Josh Cavallo questions his safety in Qatar amid dreams of playing at the World Cup

Nine months after coming out, Josh Cavallo, the first openly gay player in men’s professional football, has said he dreams of playing in the World Cup but has wondered if he would be safe in Qatar.

Speaking to Sky Sports, the Adelaide United player opened up about people’s reactions to the announcement of his sexuality. While most have been positive, Cavallo has addressed concerns about attending the World Cup to play for his country, knowing the host country is known for its heavy restriction on queer people and tough anti-LGBTQ+ laws.

“I would definitely go to the World Cup. I want to show that everyone is okay with it,” Cavallo said. “It’s not just okay for Josh Cavallo because he’s a footballer and he’s protected, I want it to be okay for this ordinary person.”

In Qatar, homosexuality is illegal, punishable by up to three years in prison and a fine, and the possibility of the death penalty for Muslims under Sharia law (although there are no known cases of the death penalty having been carried out in the past).

“I dreamed of playing for my country at the World Cup, but do I want my life to be in danger?”

Cavallo explains that this issue “affects me.” He is considering the possibility of representing Australia at the World Cup and while it would be an honor ‘the laws clash at the same time’ and could put him at risk.

“I want to do something really good professionally. I’ve always dreamed of playing for my country at the World Cup, but do I want my life to be at risk?”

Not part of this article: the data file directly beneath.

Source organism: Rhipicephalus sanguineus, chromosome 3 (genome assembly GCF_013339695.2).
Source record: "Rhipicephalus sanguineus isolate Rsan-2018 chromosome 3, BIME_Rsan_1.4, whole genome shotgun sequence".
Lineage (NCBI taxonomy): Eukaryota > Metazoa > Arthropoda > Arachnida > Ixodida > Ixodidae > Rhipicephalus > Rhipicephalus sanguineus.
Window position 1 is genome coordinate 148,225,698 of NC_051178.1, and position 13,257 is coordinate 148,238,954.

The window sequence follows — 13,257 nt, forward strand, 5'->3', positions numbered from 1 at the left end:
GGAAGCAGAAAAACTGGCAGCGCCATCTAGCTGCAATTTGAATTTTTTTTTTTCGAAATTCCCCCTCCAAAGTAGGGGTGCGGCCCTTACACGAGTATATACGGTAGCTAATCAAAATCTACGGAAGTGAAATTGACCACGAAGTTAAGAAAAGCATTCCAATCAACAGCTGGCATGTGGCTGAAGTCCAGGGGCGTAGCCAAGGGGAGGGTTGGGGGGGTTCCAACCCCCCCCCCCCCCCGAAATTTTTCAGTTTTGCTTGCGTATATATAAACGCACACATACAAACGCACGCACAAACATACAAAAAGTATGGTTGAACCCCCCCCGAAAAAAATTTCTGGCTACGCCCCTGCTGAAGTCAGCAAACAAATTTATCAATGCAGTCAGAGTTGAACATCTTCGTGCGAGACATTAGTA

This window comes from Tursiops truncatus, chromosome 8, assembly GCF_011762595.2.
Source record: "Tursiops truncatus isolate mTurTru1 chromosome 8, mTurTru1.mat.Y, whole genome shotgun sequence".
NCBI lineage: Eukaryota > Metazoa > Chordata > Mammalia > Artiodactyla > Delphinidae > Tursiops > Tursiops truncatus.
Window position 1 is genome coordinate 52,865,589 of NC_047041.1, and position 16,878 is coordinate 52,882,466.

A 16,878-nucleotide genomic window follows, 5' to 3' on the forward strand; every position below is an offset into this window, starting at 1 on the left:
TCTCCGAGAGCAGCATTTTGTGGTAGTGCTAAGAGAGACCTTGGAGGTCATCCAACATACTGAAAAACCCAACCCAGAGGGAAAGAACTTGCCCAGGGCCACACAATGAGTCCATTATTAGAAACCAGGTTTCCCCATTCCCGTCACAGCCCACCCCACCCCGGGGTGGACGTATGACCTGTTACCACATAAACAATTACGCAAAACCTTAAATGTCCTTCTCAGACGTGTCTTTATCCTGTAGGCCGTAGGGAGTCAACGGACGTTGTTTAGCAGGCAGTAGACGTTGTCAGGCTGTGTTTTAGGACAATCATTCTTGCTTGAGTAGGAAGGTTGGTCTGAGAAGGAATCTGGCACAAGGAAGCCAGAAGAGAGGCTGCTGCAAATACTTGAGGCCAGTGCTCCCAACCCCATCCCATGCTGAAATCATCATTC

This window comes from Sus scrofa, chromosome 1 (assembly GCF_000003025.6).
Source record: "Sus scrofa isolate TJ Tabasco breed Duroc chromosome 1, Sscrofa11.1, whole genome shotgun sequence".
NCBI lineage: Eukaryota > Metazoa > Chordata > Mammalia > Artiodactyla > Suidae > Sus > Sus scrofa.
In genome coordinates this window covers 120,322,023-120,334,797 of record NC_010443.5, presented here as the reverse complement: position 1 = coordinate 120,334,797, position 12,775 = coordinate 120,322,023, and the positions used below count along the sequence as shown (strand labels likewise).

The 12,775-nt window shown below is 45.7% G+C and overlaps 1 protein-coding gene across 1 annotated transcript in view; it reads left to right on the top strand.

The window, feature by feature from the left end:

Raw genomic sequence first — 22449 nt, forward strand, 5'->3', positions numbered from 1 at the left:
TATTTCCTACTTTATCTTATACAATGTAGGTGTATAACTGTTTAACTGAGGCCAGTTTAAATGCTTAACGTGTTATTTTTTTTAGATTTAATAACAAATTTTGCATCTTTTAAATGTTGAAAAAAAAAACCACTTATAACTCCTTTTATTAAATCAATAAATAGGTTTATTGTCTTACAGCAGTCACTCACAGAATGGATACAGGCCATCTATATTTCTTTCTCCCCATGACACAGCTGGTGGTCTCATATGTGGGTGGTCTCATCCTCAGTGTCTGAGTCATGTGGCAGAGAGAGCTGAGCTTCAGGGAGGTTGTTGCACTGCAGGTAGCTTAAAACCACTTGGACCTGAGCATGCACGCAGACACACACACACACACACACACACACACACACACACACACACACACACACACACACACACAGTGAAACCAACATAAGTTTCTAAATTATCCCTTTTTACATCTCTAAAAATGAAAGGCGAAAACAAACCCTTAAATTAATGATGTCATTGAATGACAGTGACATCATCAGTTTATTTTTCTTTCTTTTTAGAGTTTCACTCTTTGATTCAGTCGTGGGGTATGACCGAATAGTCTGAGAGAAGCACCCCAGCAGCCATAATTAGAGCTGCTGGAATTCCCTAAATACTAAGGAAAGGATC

After his announcement in October, the midfielder received 700,000 messages within the first 30 minutes, including some from football icons.

Among them were AC Milan’s Zlatan Ibrahimovic, Atletico Madrid’s Antoine Griezmann and Manchester United’s Jesse Lingard.

“When I was younger, I used to wake up early in the morning to watch them play, so it’s nice to see these straight athletes reach out and say, ‘Hey Josh, it’s fine,'” Cavallo said.

Cavallo has spoken out about Qatar’s anti-LGBTQ+ stance and its penalties in the past. He told the Guardian’s Today in Focus podcast on Monday that Qatari politics was forcing him to reconsider whether his life was “more important than doing something really good in my career”.

The dream is to play in the Premier League

His dream of playing in the Premier League and developing his game remains as he continues his football career.

“I got to where I am now because I’m a footballer, not a gay footballer. I still have a lot to do – I’m still 22, I’m still at the beginning of my career, I still have many years left in me. But I’m really looking forward to the future and I’m ready to put my head down and work hard on the football pitch.”

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